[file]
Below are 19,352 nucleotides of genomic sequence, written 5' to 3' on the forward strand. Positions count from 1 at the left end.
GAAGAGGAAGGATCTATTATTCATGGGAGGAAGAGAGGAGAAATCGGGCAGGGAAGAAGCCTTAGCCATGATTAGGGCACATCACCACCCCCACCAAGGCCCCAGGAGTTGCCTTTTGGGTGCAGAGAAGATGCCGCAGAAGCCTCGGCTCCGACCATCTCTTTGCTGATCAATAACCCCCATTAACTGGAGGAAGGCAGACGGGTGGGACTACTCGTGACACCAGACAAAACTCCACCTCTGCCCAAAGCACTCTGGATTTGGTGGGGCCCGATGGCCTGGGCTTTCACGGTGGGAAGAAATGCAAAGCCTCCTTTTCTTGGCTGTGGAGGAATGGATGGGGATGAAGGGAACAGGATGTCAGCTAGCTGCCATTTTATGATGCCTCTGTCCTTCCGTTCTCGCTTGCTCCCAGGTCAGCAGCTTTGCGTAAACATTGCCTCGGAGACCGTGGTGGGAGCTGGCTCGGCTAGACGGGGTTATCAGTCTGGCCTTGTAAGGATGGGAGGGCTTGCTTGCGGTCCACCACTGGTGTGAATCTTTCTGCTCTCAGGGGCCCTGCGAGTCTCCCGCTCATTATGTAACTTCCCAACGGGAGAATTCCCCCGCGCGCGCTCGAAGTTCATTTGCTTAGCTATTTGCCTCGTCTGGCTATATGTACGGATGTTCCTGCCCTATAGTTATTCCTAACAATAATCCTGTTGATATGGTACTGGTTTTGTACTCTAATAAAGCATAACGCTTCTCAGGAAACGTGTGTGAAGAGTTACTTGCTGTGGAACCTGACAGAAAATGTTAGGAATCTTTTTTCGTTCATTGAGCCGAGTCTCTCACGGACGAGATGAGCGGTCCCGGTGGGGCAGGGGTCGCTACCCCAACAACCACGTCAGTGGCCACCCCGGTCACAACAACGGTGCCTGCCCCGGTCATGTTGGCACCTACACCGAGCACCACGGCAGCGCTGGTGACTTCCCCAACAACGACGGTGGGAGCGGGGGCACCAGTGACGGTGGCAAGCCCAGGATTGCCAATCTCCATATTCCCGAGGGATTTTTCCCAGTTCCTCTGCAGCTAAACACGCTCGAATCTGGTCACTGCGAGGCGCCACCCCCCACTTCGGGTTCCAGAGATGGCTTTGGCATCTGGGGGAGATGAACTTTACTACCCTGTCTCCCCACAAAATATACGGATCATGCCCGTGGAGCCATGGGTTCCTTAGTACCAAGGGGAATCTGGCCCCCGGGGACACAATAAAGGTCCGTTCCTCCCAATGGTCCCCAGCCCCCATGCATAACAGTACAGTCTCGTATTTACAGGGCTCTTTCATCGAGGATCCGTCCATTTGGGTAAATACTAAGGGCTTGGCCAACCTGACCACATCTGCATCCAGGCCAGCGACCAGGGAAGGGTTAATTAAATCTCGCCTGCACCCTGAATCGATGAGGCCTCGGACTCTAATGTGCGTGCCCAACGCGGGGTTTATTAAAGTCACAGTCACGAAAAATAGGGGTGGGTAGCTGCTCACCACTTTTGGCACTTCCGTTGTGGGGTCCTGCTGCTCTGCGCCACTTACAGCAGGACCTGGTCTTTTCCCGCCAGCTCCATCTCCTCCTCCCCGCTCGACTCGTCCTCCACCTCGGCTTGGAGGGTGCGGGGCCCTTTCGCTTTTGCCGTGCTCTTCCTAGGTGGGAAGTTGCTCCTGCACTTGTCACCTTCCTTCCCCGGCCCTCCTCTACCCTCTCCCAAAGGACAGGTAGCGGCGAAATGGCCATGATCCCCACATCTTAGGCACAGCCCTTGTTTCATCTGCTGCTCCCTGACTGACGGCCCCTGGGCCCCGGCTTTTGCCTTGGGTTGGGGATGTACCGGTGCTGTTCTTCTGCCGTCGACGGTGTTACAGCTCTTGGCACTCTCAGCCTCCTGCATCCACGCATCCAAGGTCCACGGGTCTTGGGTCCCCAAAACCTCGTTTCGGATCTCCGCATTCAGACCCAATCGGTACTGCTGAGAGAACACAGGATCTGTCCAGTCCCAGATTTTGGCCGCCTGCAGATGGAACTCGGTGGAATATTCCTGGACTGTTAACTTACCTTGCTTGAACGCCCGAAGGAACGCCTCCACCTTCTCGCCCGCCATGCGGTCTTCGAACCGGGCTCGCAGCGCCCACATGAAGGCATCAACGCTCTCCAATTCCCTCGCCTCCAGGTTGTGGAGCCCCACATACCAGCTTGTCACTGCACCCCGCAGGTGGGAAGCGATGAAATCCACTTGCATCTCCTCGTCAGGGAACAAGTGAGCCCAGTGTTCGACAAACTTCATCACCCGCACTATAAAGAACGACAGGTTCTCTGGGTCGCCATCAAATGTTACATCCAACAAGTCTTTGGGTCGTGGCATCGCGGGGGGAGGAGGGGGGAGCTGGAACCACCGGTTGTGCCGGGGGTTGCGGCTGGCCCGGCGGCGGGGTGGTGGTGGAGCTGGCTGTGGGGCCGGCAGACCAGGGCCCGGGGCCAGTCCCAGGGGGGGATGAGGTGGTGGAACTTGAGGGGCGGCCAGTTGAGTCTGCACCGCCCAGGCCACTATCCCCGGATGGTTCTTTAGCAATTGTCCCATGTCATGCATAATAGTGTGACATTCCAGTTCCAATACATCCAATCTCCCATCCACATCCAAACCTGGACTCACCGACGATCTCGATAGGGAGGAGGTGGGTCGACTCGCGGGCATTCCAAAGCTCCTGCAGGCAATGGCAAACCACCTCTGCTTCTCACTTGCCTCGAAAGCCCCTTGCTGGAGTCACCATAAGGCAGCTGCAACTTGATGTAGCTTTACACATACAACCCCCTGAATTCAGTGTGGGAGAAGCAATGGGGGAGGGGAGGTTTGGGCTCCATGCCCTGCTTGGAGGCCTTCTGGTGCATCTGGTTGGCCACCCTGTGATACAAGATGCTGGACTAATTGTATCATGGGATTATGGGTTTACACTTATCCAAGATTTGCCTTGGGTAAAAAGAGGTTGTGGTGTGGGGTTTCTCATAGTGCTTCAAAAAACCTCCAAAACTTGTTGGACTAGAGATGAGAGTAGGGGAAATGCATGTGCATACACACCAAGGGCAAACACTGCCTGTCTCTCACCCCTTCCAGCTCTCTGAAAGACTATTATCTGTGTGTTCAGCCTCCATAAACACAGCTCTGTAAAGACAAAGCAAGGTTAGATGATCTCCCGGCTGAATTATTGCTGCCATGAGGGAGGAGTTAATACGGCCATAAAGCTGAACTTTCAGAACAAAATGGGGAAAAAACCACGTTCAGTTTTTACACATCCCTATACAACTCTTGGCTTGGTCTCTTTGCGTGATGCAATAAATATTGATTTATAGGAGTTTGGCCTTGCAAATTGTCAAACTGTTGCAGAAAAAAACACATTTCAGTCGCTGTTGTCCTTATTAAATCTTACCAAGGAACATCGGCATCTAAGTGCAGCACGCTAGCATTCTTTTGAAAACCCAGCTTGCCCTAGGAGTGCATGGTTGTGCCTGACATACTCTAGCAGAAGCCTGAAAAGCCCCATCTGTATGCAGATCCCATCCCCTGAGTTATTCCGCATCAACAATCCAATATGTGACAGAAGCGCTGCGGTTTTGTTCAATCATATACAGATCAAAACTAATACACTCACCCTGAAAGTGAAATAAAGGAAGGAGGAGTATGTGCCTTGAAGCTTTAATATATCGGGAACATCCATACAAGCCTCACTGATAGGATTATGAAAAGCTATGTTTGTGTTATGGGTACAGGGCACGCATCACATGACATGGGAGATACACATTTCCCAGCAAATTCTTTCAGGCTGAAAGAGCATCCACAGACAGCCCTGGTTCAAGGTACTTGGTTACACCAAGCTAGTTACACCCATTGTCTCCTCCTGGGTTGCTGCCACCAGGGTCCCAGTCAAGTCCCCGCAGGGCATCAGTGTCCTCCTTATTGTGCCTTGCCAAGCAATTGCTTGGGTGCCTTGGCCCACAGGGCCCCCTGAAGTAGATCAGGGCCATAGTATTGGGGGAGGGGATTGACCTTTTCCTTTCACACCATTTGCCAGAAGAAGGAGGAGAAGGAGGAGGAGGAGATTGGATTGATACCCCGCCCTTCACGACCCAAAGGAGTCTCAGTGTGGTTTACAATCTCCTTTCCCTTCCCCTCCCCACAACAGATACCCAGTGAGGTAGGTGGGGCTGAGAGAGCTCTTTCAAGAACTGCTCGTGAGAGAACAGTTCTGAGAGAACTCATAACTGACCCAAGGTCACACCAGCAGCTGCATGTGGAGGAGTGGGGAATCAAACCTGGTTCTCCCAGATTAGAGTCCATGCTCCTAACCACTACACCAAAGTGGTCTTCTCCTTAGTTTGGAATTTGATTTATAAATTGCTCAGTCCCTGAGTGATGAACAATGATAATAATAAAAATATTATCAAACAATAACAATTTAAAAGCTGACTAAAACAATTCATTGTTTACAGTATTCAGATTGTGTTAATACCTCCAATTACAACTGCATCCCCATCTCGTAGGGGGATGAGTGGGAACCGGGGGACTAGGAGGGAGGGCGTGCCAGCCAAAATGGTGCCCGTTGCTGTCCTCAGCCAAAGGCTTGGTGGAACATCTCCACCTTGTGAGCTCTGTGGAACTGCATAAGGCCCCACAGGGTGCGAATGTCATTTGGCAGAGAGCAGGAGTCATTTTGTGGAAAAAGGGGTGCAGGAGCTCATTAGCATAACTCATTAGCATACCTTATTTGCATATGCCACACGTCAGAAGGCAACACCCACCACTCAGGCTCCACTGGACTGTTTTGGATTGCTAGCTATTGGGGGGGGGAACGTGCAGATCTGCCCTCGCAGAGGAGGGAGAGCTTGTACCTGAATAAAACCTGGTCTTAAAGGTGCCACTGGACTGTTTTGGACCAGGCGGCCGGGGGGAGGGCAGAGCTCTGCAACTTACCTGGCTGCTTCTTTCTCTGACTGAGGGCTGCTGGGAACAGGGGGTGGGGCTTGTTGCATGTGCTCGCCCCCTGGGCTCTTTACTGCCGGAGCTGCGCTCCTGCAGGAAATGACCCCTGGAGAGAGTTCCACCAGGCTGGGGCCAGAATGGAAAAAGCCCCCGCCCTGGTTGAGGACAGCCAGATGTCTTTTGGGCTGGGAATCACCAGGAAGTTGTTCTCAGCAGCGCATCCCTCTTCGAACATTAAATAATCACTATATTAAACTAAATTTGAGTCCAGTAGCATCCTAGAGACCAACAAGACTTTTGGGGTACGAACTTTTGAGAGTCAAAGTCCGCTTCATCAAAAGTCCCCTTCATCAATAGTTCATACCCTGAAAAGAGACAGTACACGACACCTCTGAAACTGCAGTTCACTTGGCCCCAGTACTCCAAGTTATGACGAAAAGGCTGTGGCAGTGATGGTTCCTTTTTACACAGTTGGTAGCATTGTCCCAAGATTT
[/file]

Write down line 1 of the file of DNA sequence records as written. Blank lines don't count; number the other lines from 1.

Below are 19,352 nucleotides of genomic sequence, written 5' to 3' on the forward strand. Positions count from 1 at the left end.